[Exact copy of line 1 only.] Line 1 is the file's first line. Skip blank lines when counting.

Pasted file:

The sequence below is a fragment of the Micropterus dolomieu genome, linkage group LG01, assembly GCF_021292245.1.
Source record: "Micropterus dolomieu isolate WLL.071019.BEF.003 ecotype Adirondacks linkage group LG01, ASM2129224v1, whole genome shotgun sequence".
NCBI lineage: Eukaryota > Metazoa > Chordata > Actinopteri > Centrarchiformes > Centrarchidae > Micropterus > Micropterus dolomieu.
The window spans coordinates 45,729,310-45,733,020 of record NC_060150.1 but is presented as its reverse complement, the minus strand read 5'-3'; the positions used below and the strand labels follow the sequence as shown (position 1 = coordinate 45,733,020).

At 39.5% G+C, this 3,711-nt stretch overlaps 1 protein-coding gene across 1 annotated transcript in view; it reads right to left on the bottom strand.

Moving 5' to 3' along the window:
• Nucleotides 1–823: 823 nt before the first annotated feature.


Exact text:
The sequence below is a fragment of the Micropterus dolomieu genome, linkage group LG01, assembly GCF_021292245.1.